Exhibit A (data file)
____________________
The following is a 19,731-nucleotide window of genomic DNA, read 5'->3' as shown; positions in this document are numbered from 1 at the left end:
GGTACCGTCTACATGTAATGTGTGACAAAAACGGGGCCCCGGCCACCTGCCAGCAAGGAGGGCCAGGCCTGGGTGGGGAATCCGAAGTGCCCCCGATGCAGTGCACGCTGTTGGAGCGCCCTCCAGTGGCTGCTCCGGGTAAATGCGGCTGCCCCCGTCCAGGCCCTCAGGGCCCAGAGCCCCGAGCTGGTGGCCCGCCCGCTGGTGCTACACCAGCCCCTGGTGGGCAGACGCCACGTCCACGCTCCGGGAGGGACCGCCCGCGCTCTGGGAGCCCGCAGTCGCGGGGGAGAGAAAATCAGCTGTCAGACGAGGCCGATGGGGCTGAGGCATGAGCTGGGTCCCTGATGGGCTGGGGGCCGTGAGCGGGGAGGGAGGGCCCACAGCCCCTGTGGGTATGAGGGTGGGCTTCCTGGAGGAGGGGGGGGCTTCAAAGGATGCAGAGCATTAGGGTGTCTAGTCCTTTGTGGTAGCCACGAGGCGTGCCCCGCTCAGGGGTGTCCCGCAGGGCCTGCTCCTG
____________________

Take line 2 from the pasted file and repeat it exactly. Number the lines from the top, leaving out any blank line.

GGTACCGTCTACATGTAATGTGTGACAAAAACGGGGCCCCGGCCACCTGCCAGCAAGGAGGGCCAGGCCTGGGTGGGGAATCCGAAGTGCCCCCGATGCAGTGCACGCTGTTGGAGCGCCCTCCAGTGGCTGCTCCGGGTAAATGCGGCTGCCCCCGTCCAGGCCCTCAGGGCCCAGAGCCCCGAGCTGGTGGCCCGCCCGCTGGTGCTACACCAGCCCCTGGTGGGCAGACGCCACGTCCACGCTCCGGGAGGGACCGCCCGCGCTCTGGGAGCCCGCAGTCGCGGGGGAGAGAAAATCAGCTGTCAGACGAGGCCGATGGGGCTGAGGCATGAGCTGGGTCCCTGATGGGCTGGGGGCCGTGAGCGGGGAGGGAGGGCCCACAGCCCCTGTGGGTATGAGGGTGGGCTTCCTGGAGGAGGGGGGGGCTTCAAAGGATGCAGAGCATTAGGGTGTCTAGTCCTTTGTGGTAGCCACGAGGCGTGCCCCGCTCAGGGGTGTCCCGCAGGGCCTGCTCCTG